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Filtration?

Discussion in 'Water Features' started by fmjnax, Mar 30, 2008.

  1. fmjnax

    fmjnax LawnSite Member
    Messages: 21

    Well, I just got done reading through about 6 pages of results and gave up after not finding much information to help...

    I'm in the process of digging my pond that is estimated at about 2,500 gallons. I need to seriously rethink my filtration idea (was going with a DIY 3-barrel bio-filter). The pond will be more of a water garden than a fish pond, but we do plan on having some goldfish in it eventually. I don't want a really expensive pump (I have the Pondmaster Mag 3000 in mind). I don't want a filtration option that is going to cost much more than the pump (say, under $200). I will be adding a 10-15' stream and a waterfall in the future, but that will be phase 2 of the pond.

    So, how would you guys meet my needs if I was your customer?
     
  2. Venturewest

    Venturewest LawnSite Senior Member
    Messages: 516

    I would excavate an up-flow bog filter. Lined with epdm liner, filled with pea gravel or clean crushed gravel. I would focus on the surface area of the filter not on the depth. More plants= more filtration. The bog filter serves as the start of your falls and stream also.
     
  3. fmjnax

    fmjnax LawnSite Member
    Messages: 21

    Excellent! I never even thought of a bog filter! Ultimately kill two birds with one stone. I was planning on having an upper basin/waterfall pond (strictly to hold a constant water flow; not for ornamental reasons). Is that where you are saying to make it a bog filter instead of "just another pond", or would the bog filter be it's own thing? Also, would I run the gravel up to within a few inches of the top, of should I also use a layer of soil? If I should use soil, what kind is best to use?

    I was planning on the upper basin being about 4x5 and a couple feet deep. I am using clay (we have thick, black clay here) from the excavation of the pond to build up the land for the waterfall, so dimensions can easily be worked around. I also suppose this means the waterfall and stream will all be phase 1, which is ultimately no big deal. Just extends my "fill-up" date a little while longer.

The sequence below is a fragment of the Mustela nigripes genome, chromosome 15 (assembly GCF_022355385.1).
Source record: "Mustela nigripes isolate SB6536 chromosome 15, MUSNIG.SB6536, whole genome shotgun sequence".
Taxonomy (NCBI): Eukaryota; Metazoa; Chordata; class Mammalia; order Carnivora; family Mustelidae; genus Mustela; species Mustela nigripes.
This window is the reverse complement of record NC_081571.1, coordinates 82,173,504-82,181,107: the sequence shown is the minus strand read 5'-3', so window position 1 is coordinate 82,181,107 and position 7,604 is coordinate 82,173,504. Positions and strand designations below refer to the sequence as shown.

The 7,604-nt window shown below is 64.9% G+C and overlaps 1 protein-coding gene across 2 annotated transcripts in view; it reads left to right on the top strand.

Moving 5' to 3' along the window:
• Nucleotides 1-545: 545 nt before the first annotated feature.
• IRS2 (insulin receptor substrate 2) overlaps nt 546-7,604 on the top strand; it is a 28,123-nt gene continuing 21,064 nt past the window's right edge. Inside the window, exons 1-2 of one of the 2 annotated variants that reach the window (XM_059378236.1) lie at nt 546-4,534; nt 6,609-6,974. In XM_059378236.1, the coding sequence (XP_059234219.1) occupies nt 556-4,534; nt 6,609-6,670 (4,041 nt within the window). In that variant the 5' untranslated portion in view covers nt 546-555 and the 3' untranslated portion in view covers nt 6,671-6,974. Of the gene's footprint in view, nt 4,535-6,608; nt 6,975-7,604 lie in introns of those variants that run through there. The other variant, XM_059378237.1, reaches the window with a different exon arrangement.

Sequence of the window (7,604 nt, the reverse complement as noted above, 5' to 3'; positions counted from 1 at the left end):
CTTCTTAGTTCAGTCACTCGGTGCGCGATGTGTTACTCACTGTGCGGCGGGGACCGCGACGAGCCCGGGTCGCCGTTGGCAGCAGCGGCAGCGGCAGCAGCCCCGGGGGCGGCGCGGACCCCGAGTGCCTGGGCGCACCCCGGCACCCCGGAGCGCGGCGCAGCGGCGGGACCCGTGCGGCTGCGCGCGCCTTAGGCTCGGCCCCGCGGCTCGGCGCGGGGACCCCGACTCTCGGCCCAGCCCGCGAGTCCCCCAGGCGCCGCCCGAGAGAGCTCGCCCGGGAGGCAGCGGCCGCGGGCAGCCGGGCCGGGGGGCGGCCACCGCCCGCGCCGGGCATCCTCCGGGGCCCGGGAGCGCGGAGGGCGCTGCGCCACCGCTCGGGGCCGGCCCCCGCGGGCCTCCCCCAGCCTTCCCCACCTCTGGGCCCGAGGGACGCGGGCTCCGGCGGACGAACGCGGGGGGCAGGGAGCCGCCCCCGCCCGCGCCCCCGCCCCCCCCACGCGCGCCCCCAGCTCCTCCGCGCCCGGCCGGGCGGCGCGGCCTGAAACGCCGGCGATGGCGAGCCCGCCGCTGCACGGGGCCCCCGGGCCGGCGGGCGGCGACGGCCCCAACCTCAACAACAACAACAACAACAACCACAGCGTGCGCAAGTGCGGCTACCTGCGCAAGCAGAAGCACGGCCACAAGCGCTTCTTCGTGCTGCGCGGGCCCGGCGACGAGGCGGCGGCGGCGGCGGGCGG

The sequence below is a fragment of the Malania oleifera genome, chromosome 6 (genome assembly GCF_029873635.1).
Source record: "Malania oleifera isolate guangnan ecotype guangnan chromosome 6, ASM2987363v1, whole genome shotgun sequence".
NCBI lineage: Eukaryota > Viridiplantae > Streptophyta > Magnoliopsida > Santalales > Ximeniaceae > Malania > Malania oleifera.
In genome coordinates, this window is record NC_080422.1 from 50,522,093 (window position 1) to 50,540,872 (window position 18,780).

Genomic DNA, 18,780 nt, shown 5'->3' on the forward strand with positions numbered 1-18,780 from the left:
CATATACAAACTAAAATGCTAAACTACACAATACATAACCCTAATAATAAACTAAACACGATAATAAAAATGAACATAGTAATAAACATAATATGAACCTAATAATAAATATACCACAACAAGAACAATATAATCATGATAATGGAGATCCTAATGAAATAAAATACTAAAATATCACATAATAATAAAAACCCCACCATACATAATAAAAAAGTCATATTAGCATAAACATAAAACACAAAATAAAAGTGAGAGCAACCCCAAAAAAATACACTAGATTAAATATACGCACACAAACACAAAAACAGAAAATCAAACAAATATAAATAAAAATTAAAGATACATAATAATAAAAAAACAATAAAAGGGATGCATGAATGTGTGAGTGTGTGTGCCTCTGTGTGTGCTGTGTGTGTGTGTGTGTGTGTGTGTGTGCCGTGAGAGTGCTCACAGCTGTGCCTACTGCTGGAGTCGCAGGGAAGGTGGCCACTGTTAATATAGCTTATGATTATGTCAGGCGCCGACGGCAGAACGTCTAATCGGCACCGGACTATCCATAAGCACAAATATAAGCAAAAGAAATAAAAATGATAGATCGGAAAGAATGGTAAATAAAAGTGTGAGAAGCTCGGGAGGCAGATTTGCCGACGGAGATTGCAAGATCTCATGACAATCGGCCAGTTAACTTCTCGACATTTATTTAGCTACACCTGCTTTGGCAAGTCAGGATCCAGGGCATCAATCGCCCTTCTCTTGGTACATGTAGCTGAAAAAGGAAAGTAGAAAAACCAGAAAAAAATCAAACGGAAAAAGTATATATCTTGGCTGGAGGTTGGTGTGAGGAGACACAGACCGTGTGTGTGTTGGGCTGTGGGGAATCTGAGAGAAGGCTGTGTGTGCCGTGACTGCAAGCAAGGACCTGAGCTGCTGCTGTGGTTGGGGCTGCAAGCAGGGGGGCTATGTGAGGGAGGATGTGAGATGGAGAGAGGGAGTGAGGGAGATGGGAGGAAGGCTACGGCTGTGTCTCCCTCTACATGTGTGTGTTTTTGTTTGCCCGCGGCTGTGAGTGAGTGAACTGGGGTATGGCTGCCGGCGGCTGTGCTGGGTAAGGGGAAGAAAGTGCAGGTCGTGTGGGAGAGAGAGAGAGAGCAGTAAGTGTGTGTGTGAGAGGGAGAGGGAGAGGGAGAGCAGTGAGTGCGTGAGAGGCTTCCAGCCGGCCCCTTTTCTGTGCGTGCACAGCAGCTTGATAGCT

Now for a slightly off-topic question: The pump I have been looking at is a submersible pump (try to save a bit of money over a direct-drive/external). Would I still be able to use a bottom drain? If so, how would I configure it (still researching bottom drains, so please bear with me)? In my previous 3 ponds I have done (all very small, under 250 gallons), I use a submersible pump and just "tube" it to where it needs to go, hiding the tubes the best I can. Now that I'm on a much larger scale, I don't want to have to try and hide 3" or 4" pipes if at all possible.

    Thanks!
     
  4. Fishwhiz

    Fishwhiz LawnSite Member
    from Oregon
    Messages: 112

    This reminds me when you underbudget your design, you will surely end up over budget on construction and maintenance. I think that's true in all industries.
     
  5. n2h20

    n2h20 LawnSite Senior Member
    Messages: 503

    spend the money on a pump and filter.. it will be worth it in the long run.. 2500 gallons is a lot of water to be pushing with a pondmaster.. not that pondmasters are a bad pump but not the best for that size pond.
    how many amps does a pondmaster 3000 pull any way? 2 amps? you can get an external pump that will handle more flow for lest than 2 amps. less amps means less electrical consumption and less per month to operate.
    plus with a submersible pump you have to worry about clogging. and its a pain to fish that thing out of the water and clean it.
    If you really want a submersible i would look into the "solid" handling pumps. these can usually handle leaves and such up to 1/4" or more,, so there is less clogging.

    If it we me building this pond i would install a bottom drain/skimmer external pump and an external bead filter.. the bog would be a plus.

    also install a backwash/drain on your bog... makes life easier,
     

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